Christchurch (New Zealand) – The tattered cap was removed for the last time on Wednesday as Brendon McCullum headed into retirement ultimately in defeat, but on the back of one last destructive, record-breaking innings.
Brendon McCullum drew the curtain on his illustrious career after a 2-0 series defeat as Australia wrapped up the second Test by seven wickets in Christchurch © AFP Marty Melville
McCullum drew the curtain on his illustrious career after a 2-0 series defeat as Australia wrapped up the second Test by seven wickets in Christchurch — but not before yet another feat for the ages from the prodigious bat of the Black Caps captain.
Having lost the toss and been offered first use of a seaming track on Saturday’s opening day, McCullum strode to the middle with his team in trouble at 32 for three.
By the time he departed, a shade over two hours later, his side were in relative comfort at 253 for five.
McCullum had saved his best till his last Test, bludgeoning 145 off just 79 balls and setting new all-time records for the fastest century (54 balls) and the most sixes hit in a career (106).
He cleared the ropes one more time with his final scoring shot in Test cricket in the second innings. He was out for 25 next ball trying to repeat the feat and left to a standing ovation.
“Hopefully I’ve left and brought some fun and enjoyment and some real culture back into the set-up in the time that I’ve had as captain,” McCullum said on Wednesday.
He doubts that he will go down as one of cricket’s greats and, taken in isolation, his final batting average of 38.64 with 6,453 runs from 101 Tests suggests he may be right.
But the 34-year-old has never been just a batsman, nor just a wicketkeeper-batsman in his early days.
Whenever he strode to the middle there was an expectant murmur in the crowd and doubt among the bowlers.
“You walk away knowing that you’ve been able to front up and try to go out there and get a performance on the board and I guess now you’re a little bit relieved,” he said, after leaving the field for the last time.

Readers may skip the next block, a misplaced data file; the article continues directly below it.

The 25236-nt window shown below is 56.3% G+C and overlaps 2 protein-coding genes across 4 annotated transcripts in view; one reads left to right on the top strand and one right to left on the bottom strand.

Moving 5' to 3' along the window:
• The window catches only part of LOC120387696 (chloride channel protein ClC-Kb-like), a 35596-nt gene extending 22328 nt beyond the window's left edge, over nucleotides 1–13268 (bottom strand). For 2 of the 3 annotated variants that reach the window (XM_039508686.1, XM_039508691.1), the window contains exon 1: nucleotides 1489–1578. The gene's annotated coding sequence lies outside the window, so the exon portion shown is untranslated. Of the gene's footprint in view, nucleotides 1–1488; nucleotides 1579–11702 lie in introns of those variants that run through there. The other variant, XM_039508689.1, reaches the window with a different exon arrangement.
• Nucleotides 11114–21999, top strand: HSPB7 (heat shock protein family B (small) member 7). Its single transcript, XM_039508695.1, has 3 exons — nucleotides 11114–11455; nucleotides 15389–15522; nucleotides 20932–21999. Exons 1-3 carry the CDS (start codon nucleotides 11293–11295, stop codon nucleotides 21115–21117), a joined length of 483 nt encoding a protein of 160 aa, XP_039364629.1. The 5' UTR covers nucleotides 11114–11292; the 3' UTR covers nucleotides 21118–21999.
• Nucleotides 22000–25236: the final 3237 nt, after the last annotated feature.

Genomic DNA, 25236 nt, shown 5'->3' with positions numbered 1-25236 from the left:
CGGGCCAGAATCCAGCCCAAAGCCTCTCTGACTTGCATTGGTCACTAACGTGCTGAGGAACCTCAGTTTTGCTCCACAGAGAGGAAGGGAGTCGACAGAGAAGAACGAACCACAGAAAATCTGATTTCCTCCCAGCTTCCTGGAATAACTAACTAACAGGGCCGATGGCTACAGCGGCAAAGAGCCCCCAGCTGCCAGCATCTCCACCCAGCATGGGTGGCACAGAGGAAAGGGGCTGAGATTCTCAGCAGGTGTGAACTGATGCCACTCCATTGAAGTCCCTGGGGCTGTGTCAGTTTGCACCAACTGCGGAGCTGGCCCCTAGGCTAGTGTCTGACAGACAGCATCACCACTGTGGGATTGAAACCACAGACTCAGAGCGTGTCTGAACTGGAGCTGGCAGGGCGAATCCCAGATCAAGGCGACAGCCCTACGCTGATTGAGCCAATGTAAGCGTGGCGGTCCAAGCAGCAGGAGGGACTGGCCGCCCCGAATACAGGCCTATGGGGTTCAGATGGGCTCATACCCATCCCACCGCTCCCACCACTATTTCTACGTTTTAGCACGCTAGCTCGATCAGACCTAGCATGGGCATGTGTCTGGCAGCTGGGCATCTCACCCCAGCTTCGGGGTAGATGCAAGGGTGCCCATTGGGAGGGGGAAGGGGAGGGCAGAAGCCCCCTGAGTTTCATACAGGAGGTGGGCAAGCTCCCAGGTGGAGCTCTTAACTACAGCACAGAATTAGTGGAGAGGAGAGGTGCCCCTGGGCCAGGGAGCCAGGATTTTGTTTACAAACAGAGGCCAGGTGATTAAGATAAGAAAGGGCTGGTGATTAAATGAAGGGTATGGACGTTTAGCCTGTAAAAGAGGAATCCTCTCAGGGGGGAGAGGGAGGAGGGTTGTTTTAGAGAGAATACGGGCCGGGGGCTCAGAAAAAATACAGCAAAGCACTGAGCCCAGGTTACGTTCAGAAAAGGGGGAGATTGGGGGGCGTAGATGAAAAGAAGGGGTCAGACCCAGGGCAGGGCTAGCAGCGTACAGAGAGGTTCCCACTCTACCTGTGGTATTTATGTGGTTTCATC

– Joy of sixes –
Just as he has never changed his Test cap since it was presented to him on the eve of his first Test in 2004, he has never changed his attack-at-all-cost batting approach.
That black cap, by his own admission, “is rancid” after years of use but the brutality of his batting has gone from strength to strength particularly after he took over as captain in 2012, since when had averaged 45 in Tests.
His long list of achievements include becoming the second player, after West Indian Chris Gayle, to score a Twenty20 international century. In total, he has 11 Test centuries, five in ODIs and two in Twenty20s.
Perhaps his best year was 2014, which included scores of 302, two double centuries and a 195, averaging more than 72 per innings, better than Kumar Sangakkara, Angelo Mathews, Younis Khan and David Warner.
He is the only player to have hit 200 sixes in ODIs and a century of sixes in Tests and finishes with 107, eclipsing Adam Gilchrist’s old record of 100 in his final two knocks at Hagley Oval.
Many consider the dogged and Test-saving 302 his most memorable innings, with his vigil coming when New Zealand trailed India by 246 on the first innings and were 94 for five in the second.
– Popular Kiwis –
It was the first triple-hundred by a New Zealander and the near 13 hours in the middle proved he could graft when he had to.
When the popular Ross Taylor was replaced by McCullum as captain during a tour of Sri Lanka in 2012 it caused an uproar in New Zealand.
And on the subsequent tour to South Africa, New Zealand slumped to an embarrassing 45 all out in the first innings of the first Test.
That failure, McCullum recalls, was the beginning of a new determination in a side where the captain instilled a need for players to want to hold their heads high.
In partnership with coach Mike Hesson, he lifted his and the team’s image and turned the New Zealand team to that of a popular side that played entertaining and aggressive cricket.
New Zealand have lost only nine of 27 Tests since. Last year, New Zealand reached the World Cup final for the first time and with a performance that was typical McCullum.
He plied his “smash or crash” approach, with the smash coming off with brutal regularity until the final where he crashed on the third ball and, without their talismanic skipper, New Zealand crumpled.